# 1.1 INTRODUCTION TO THEORY OF MACHINE

Simply speaking, “A machine is a device which received energy in some available form and utilizes it to do some particular type of work” or “A machine may be regarded as an agent for transmitting or modifying energy”.

1.1.1 THE MACHINE

A machine is a combination of components which can transmit power in a controlled manner and which is capable of performing useful work. A machine consists of a number of kinematically related links.

A machine is a combination of resistant bodies (links or elements) with successfully constrained relative motions, which is used for transmitting other forms of energy into mechanical energy or transmitting and modifying available energy to do some particular kind of work.

INPUT

# MACHINE

OUTPUT

Mechanical

Electrical

Hydraulic

Chemical or

Nuclear

- Rigid

- Rigid-Hydraulic

- Rigid-Pneumatic

Mechanical

Electrical

Hydraulic or

Thermal

Force  Velocity

Energy/Time

Power

A machine has moving parts, which must be constrained and controlled.

Force  Velocity

Energy/Time

Power

Machine Arrangement

Every machine will be found to consist of a system of parts (links or elements) connected together in such a manner that, if one be made to move, they all receive a motion, the relation of which to that of the first depends upon the nature of connections (i.e. joints).

The links may be rigid, rigid-hydraulic, or rigid-pneumatic. The power input may be mechanical, electrical, hydraulic, chemical, or nuclear. The power output may be mechanical, electrical hydraulic or thermal.

Examples of machines:

Heat engine- Receives heat energy and transformers it into mechanical energy.

Electric motor- Changes electric energy into mechanical energy.

A pump- Input electric power and output hydraulic power.

The majority of machines receives mechanical energy, and modify it so that the energy can be used for doing some specific task, for which it is designed, common examples of such machines being hoist, lathe, screw jack, etc.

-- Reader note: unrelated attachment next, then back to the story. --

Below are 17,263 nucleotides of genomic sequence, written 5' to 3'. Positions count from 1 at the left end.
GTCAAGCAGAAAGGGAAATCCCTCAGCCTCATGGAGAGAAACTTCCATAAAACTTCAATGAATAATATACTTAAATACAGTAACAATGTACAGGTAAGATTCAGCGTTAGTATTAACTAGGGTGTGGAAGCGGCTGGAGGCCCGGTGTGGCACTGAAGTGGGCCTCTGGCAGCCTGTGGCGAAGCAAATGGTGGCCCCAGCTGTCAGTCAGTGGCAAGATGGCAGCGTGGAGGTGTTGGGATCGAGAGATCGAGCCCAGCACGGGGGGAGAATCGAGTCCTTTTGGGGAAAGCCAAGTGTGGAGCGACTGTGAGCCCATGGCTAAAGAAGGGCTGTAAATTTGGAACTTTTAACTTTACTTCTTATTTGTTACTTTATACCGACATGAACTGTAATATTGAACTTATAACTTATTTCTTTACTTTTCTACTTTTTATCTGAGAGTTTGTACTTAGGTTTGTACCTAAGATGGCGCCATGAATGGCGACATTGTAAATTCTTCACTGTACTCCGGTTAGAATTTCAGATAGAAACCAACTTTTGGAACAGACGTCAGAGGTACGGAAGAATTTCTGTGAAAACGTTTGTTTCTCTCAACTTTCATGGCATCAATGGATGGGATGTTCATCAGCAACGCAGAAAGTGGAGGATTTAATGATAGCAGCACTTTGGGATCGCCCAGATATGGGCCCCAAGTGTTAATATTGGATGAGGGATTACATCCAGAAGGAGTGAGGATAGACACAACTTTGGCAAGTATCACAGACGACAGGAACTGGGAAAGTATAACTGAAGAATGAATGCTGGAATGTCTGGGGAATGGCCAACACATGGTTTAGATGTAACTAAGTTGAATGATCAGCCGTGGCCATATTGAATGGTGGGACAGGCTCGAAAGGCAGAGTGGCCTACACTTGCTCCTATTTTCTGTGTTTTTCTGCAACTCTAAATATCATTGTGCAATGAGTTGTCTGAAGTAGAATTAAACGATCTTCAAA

Note:-It should be noted that machine must be capable of doing useful work. A series of kinematically related links put into motion with no output link, and which simply converts input energy to friction heat, is not a machine, unless the original purpose was only to generate heat.

1.1.2 CLASSIFICATION OF MACHINES

1. Machines for generating mechanical energy

- Converts other forms of energy into mechanical work

Examples: Steam engines, Steam turbines, I. C. engines, gas turbines, water turbines etc

2. Machines for transmitting mechanical energy into other form of energy

- Known as converting machines

Examples: Electric generators, air or hydraulic pumps, etc.

3. Machines for utilizing mechanical energy in the performance of useful work.

Examples: Lathe, and other machine tools, etc.

The transmission and modification of energy within the machine require the inclusion of a number of parts (links or elements), which are so selected that they will produce the desired motion and carry with safety the forces to which they are subjected so that the machine can perform its task successfully.

The study of relative motion between the various parts of a machine, and the forces which act on them, is covered under they field of “Theory of machines”, or “The Theory of Machines may be defined as that branch of engineering science which deals with the study of relative motion between various elements of a machine and the forces which act on them.

1.2 DIFFERENCE BETWEEN MACHINE AND MECHANISM

In kinematics, a mechanism is a mean of transmitting, controlling, or constraining relative movement. The central theme for mechanisms is rigid bodies connected together by joints. It can also be defined as a combination of resistant bodies that are shaped and connected in such a way that they move with definite relative motion with respect to each other.